In church groups focused on missions, another form of dry rot develops. In these churches, the ministry centered on missions. However, many congregations became so intent on reaching those “beyond” they forgot that God had called them to their primarily mission field right in their own backyard. As a consequence we are seeing many “missionary” churches in rapid decline as their congregations grow older, and the numbers of those who can financially support the ministry decline. These churches are in danger of not only losing the support base for missions but in losing the very church itself! Dry rot!
A Solution to the Dilemma
In order for churches to begin to make an impact for the Gospel once again we must RETOOL. We need to begin to think again like a church on a mission, not like a church that has arrived! The following three shifts in thinking and in ministry are a place to begin.
Mission: First, each church must recapture its fundamental reasons for its existence: accomplishing the Great Commission with a Great Commandment passion. Does this mean we ignore “missions.” Absolutely not! But it does mean that we recognize that we are a mission outpost with a missions ministry of our own!
Become Missionaries: A closely associated second step requires that we become missionaries once again. Pastor Les Magee moved to Washington Heights in Ogden, Utah from a foreign mission field. One of the first things the church did was show the movie The God Makers. They advertised around town and invited the community. The Mormons stayed away in droves. After the showing Les thought, “If I were ministering in another country, the last thing I would do would be to show a film that bashes the local faith. I need to put on my missionary hat and begin thinking like a missionary.” That’s exactly what Les did. Washington Heights has grown tremendously ever since! They determined to “build bridges, not walls” to their local community. This became the mission, vision, and work of the entire congregation!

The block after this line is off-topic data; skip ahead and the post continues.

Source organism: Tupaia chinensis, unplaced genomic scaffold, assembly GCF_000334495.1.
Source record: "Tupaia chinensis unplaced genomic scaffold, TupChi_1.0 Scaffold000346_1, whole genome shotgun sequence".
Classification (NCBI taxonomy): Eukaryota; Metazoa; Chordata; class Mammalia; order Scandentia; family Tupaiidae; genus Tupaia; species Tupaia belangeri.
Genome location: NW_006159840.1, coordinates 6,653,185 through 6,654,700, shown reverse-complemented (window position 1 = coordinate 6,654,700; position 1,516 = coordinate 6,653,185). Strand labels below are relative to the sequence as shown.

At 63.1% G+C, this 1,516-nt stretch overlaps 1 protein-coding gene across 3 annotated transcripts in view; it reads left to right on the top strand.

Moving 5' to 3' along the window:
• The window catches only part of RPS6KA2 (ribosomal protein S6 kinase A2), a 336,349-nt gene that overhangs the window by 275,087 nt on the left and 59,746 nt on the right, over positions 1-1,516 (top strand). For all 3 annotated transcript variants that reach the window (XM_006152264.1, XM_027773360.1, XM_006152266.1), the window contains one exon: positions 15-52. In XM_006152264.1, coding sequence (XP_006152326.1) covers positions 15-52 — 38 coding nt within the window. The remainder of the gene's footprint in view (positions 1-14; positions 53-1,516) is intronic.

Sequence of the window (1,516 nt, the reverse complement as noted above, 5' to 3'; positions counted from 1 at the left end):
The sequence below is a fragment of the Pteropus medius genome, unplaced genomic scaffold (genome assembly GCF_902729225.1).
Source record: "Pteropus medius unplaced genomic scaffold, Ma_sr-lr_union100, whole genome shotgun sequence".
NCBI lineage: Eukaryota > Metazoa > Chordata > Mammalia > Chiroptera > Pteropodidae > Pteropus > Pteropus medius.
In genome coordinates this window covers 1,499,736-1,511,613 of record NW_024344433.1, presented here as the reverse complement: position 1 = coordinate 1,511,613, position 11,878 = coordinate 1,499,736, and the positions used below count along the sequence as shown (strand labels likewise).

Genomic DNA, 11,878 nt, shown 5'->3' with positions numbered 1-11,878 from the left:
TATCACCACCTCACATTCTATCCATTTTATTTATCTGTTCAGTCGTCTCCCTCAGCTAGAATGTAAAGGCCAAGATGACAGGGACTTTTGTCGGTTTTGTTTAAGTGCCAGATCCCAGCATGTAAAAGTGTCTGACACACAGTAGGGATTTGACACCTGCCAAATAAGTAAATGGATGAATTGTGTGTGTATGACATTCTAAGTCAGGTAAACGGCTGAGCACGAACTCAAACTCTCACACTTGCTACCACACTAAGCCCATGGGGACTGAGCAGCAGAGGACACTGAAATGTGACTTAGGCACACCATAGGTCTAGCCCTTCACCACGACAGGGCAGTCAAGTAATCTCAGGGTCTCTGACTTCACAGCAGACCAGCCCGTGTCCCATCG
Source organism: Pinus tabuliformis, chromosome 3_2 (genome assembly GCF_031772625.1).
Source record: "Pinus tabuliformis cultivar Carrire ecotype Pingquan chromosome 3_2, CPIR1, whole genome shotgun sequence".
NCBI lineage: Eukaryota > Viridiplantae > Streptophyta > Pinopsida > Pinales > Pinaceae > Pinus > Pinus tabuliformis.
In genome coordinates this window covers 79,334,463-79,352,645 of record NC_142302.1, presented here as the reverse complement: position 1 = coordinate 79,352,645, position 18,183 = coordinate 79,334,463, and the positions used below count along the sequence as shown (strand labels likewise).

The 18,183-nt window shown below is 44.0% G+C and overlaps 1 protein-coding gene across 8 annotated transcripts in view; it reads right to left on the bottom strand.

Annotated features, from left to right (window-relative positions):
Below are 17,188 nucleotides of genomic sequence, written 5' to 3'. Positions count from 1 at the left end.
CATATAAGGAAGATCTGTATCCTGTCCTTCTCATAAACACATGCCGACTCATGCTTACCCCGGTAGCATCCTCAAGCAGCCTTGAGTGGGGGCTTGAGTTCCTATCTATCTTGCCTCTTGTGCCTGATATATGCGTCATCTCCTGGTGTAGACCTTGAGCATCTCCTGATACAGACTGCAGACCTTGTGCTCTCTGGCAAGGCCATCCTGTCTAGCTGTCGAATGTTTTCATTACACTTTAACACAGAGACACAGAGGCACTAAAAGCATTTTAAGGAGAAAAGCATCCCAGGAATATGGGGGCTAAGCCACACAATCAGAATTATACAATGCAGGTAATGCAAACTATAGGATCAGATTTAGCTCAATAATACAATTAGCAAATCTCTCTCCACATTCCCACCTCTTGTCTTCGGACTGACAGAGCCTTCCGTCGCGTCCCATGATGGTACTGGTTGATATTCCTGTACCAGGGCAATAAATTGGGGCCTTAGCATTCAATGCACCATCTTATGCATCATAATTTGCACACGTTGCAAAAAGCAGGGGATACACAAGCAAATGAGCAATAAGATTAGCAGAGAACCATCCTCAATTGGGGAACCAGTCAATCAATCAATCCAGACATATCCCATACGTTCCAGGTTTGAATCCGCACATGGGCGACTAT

Understand our Culture: Third, we must understand our culture and the language of our culture once again so that we might make an impact in our neighborhoods. When we send missionaries abroad, we ask them to learn the language and learn the culture, and then we ask them to minister to the indigenous people groups. In America when we in our churches speak our “70’s culture language” and use our “70’s culture methods,” it’s like we are speaking a foreign language to those around us. We have to learn to speak the language of the culture if we want to make an impact for Jesus Christ!
What am I saying? I’m echoing the words of 1 Corinthians 9:19-22:
For though I am free from all men, I have made myself a servant to all, that I might win the more; and to the Jews I became as a Jew, that I might win Jews; to those who are under the law, as under the law, that I might win those who are under the law; to those who are without law, as without law (not being without law toward God, but under law toward Christ), that I might win those who are without law; to the weak I became as weak, that I might win the weak. I have become all things to all men, that I might by all means save some.
It’s harvest time! Let’s be about the master’s business.
Retool for Christ Jesus!